It’s clear by now that I live in a universe with a skewed perspective. In this world, sequels exist only for a short time, but if they discredit the status of an original movie, they cease to exist. Anyone who’s seen Godfather 3 or the two Matrix sequels can understand this feeling. The Pirates franchise may be the quintessential example of disregarding any sequels, as they only water down the original film.
We’re currently on the 4th sequel of this complicated franchise. The cast and characters have changed hands several times, but one thing is constant – Johnny Depp will play Captain Jack Sparrow for the rest of his life.
In Dead Men Tell No Tales, it’s clearly been several years since Jack’s last adventure. His crew has shrunk, and that’s not even mentioning his ship, The Black Pearl. Essentially, he’s just causing mischief and avoiding the everyday noose or guillotine.
The “main” character this time around is Henry Turner (Brenton Thwaites), who is looking to end his father’s curse by finding the Trident of Poseidon. He can only do this with the legendary Jack Sparrow’s help. Along the way, Henry is joined by a “woman of science” Carina (Kaye Scodelario), who has a possible map to the Trident.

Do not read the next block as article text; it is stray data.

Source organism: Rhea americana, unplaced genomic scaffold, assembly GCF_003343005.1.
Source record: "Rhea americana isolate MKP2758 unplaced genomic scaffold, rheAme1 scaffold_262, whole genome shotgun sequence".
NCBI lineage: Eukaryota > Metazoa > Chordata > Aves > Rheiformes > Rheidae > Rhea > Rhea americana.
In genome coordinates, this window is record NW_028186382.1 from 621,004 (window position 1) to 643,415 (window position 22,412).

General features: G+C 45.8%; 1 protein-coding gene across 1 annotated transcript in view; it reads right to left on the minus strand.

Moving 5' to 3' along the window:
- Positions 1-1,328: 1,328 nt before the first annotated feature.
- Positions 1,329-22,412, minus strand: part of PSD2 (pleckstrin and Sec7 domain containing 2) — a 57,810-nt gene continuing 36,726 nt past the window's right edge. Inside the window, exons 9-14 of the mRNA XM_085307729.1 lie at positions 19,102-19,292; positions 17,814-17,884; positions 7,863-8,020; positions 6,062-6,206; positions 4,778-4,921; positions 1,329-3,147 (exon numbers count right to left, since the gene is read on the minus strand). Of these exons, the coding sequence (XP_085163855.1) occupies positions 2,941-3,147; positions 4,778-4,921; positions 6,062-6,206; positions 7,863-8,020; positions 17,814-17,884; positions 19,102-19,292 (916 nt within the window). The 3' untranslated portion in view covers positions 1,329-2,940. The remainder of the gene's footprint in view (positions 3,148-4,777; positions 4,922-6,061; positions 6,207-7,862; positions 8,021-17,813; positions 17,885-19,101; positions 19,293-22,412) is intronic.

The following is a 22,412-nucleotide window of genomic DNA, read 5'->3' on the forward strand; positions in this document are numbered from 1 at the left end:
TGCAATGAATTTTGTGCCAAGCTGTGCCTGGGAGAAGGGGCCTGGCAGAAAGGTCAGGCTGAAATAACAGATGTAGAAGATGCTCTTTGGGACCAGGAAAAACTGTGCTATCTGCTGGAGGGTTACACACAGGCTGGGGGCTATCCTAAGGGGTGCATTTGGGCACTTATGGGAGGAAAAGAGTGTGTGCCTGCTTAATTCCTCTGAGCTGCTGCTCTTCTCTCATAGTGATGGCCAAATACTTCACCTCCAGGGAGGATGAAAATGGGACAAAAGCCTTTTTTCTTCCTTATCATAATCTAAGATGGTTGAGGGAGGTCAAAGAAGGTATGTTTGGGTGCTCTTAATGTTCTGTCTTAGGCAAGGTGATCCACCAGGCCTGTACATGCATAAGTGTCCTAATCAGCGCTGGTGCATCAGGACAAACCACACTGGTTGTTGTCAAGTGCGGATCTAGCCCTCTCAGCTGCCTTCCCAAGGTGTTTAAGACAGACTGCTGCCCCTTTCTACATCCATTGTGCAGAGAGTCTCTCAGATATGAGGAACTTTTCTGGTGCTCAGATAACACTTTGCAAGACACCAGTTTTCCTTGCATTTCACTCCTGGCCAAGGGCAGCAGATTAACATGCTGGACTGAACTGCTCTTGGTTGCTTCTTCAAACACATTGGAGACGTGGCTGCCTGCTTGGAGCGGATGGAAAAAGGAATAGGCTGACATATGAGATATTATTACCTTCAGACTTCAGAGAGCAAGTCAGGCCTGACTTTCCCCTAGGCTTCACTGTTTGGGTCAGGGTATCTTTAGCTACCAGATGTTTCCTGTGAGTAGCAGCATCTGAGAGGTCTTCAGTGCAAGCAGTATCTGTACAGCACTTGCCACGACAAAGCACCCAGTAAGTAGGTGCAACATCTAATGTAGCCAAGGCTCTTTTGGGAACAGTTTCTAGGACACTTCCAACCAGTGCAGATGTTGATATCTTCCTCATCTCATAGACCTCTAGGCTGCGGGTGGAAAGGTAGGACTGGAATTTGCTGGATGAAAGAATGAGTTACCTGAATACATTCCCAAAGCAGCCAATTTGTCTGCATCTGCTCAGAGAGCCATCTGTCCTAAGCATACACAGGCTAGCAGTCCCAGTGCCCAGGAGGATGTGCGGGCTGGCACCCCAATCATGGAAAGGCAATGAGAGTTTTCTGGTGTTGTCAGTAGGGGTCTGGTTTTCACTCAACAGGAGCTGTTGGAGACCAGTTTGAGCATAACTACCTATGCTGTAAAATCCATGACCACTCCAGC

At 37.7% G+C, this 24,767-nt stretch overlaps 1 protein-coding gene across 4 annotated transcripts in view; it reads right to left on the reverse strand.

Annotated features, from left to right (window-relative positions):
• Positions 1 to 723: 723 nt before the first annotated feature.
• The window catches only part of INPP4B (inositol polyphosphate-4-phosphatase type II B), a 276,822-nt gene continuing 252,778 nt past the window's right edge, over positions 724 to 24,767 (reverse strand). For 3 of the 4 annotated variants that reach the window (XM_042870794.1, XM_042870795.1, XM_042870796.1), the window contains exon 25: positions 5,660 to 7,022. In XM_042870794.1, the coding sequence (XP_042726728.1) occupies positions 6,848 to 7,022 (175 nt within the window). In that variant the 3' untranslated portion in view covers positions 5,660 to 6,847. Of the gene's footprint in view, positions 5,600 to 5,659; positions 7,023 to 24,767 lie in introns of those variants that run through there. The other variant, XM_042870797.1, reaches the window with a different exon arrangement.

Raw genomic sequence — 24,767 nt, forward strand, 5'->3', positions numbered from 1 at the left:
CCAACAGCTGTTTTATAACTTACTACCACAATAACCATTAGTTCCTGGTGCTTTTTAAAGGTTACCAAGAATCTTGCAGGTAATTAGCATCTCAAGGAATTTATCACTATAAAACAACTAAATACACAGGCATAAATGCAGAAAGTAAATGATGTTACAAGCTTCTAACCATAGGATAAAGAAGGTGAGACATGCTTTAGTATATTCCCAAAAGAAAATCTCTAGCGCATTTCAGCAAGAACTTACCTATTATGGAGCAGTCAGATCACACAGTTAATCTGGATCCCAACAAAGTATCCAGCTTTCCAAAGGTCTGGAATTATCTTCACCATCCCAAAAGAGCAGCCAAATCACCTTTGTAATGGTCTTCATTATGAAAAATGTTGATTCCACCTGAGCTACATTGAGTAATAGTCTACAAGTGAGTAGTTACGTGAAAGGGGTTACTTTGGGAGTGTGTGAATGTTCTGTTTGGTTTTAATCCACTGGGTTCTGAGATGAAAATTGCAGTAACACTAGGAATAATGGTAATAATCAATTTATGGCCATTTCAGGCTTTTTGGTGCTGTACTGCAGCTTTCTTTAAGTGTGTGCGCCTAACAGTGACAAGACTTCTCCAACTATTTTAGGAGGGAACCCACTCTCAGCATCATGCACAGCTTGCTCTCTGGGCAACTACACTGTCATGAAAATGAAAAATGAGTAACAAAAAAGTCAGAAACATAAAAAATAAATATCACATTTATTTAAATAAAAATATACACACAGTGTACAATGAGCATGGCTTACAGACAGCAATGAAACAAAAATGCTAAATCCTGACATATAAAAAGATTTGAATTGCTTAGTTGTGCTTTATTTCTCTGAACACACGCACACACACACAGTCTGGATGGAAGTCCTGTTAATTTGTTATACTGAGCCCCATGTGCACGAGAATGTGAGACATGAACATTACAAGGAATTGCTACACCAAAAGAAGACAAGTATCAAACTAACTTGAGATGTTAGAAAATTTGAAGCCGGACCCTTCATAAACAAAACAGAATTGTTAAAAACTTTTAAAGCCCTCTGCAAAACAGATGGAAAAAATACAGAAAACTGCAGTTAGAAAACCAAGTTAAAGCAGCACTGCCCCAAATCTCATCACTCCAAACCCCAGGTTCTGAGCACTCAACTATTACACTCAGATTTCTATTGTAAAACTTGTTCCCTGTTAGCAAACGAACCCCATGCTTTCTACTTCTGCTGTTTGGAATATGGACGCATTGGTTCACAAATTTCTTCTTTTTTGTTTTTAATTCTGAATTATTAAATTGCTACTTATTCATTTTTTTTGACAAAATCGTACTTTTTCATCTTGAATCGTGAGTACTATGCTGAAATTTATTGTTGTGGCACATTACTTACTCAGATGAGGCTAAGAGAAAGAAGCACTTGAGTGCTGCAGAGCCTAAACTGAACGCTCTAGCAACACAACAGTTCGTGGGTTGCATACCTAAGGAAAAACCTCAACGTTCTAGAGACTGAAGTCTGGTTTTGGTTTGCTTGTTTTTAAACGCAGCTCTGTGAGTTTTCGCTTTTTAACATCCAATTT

Meanwhile, there’s yet another crew of ghostly pirates, led by Captain Salazar (Javier Bardem), who would like nothing more than to end Jack’s life.
The format is familiar – Two anchor characters, one scene-stealing rogue, a magical macguffin and undead pirates. The simplicity almost works for the movie. Had the plot been limited to this formula, the waters would be far less tumultuous. Instead, there are around nine random subplots that overcomplicate what it happening on screen. These subplots actually take away valuable screen time from Henry and Carina’s character defining moments.
The weakest aspect of the franchise at this point, is also the biggest star. Jack Sparrow is more of a routine than a character. Depp is still hamming it up and clearly loving it, but the jokes have all been done. I would like to see a Pirates movie that only references Jack, but does not insist on using him as a main character.
At times, there are visually outstanding moments in Dead Men Tell No Tales. This is also not hurt by the soundtrack either. I believe there are still magic in these waters. There are fun mythologies that could still be explored. Yet, Sparrow (and Geoffrey Rush’s Barbosa) is the anchor that won’t allow the ship to move forward.
All this said, Dead Men Tell No Tales is the second best movie in the Pirates franchise. It acts as a stand-alone movie, but also has the ability to close off open plots from previous movies. This could easily end the Pirates franchise, but we all know it won’t. Brenton Thwaites and Kaye Scodelario are good stand-ins for Orlando Bloom and Keira Knightley. With more focus (and better writing) on these two characters, the movie would be far stronger. Javier Bardem’s Salazar is creepy enough and far more memorable than any single element in On Stranger Tides (bet you forgot that existed).
This feels like a big screen experience that you can justify as a dollar movie or rental. C